the universal Credit makes things very easy and straightforward, but if it wasn't there, what would fill the gap?
Barter would be possible, and players could haggle - offering to exchange X TCs of Food plus Y TCs of Liquor and Wines for Z TCs of Machinery, and so on. This might make trading a bit more interesting, but in the absence of the Credit it might also be hard to know whether you were getting a good deal or not. And paying for repairs, upgrades, and new ships would be hugely complicated.
Is bartering really more desirable than bargaining? Because if it is the latter that is appealing then it's only set pricing that we need to remove not the currency itself, right?
I think that as soon as you have the concept of currency, be it coins, gold, or a number in a computer, having one currency or many is the same. Because as soon as you have multiple currencies you have exchange rates, either officially or informally.
Agreed. It might be more realistic but it's more complex and in my opinion if it is to be more complex then it needs to be much better.
Having said that, I do like the idea of trading being different between the various inhabitant groups.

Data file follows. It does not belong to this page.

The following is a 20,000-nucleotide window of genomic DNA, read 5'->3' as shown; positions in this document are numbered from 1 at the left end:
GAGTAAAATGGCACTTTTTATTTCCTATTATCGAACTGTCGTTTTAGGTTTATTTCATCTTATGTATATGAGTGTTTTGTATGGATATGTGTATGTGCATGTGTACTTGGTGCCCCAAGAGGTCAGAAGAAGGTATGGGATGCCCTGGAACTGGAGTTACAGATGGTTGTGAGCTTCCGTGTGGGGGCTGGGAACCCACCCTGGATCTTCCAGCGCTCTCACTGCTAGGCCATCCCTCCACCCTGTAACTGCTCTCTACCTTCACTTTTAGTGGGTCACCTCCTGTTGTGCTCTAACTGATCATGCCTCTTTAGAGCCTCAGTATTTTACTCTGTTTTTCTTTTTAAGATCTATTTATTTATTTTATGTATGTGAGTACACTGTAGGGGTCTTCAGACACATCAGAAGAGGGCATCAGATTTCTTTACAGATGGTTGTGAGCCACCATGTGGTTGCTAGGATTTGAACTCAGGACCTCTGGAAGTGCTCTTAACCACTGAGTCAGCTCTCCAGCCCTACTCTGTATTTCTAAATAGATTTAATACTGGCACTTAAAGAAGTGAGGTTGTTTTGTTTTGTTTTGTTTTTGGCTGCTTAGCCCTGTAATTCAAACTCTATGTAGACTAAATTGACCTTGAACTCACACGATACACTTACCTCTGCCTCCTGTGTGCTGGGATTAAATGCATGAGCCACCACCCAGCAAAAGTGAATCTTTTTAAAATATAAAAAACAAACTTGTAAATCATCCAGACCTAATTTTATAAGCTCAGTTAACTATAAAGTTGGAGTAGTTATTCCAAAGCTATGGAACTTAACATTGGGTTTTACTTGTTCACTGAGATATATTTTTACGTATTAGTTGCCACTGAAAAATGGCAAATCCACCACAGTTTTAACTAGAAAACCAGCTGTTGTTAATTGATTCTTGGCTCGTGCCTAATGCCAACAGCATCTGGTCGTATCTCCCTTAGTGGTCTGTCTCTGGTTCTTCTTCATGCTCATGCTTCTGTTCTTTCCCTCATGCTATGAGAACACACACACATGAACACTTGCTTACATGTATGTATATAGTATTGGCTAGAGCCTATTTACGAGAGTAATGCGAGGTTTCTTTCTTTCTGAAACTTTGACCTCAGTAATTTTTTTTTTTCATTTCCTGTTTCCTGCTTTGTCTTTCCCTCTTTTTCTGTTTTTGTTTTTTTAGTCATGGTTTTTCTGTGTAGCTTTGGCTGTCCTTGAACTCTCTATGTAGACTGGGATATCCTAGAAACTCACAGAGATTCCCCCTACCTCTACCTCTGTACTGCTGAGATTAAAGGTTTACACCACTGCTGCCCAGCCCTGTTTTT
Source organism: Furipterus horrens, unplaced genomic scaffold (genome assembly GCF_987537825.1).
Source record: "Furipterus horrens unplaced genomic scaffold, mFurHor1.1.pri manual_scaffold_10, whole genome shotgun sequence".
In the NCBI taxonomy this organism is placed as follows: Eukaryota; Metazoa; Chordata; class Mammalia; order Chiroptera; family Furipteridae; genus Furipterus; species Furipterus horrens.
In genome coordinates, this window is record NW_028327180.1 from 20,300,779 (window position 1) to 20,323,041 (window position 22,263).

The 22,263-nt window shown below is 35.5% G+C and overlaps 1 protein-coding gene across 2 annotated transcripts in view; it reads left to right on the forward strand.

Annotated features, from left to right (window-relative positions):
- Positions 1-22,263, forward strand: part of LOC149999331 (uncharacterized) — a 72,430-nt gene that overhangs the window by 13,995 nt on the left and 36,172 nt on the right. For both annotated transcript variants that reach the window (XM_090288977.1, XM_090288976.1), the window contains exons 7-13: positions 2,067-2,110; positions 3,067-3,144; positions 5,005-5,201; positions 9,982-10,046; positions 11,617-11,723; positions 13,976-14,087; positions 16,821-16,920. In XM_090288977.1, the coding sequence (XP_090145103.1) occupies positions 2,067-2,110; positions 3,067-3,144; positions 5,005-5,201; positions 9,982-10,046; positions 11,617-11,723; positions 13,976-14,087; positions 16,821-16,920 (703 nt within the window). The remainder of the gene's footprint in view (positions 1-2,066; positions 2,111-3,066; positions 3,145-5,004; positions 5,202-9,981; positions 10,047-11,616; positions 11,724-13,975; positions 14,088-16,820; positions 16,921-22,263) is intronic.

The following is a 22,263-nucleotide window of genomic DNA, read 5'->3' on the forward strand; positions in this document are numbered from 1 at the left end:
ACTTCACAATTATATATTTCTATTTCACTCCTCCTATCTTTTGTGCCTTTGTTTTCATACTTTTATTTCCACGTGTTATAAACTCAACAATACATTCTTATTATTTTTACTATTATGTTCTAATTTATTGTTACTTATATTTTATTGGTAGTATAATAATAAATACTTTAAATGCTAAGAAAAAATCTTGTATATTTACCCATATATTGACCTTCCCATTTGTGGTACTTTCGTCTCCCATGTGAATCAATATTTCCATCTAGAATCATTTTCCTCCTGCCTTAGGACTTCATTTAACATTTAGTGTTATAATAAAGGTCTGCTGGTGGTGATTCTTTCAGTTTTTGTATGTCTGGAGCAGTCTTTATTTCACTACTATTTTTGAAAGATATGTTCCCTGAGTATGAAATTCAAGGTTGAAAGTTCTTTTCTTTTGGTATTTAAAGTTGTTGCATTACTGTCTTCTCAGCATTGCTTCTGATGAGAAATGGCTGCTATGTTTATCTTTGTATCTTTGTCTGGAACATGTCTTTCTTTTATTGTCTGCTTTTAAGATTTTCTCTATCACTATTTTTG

A simple way to do that might be to get paid in goods (not necessarily of your choosing). If you're being paid in platinum then that's a lot of food that you need to sell but then not every good needs to be traded at every station.
For a very quick (and not entirely thought through...) example:
Birds - gold/gem stones
Felines - narcotics/platinum
Frogs - gem stones/narcotics
Humanoids - gold/liquor
Insects - luxuries (organic perhaps)/slaves
Lizards - platinum/food (maybe slaves are food
Lobsters - minerals/alloys
Rodents - firearms/food
Food is quite interesting as a currecy: cheap, universally useful and potentially species transferable if it were broken down into it's most base constituents (it needn't be perishable).
Likewise fuel could be quite interesting as a currency (although that could have more serious game ramifications...)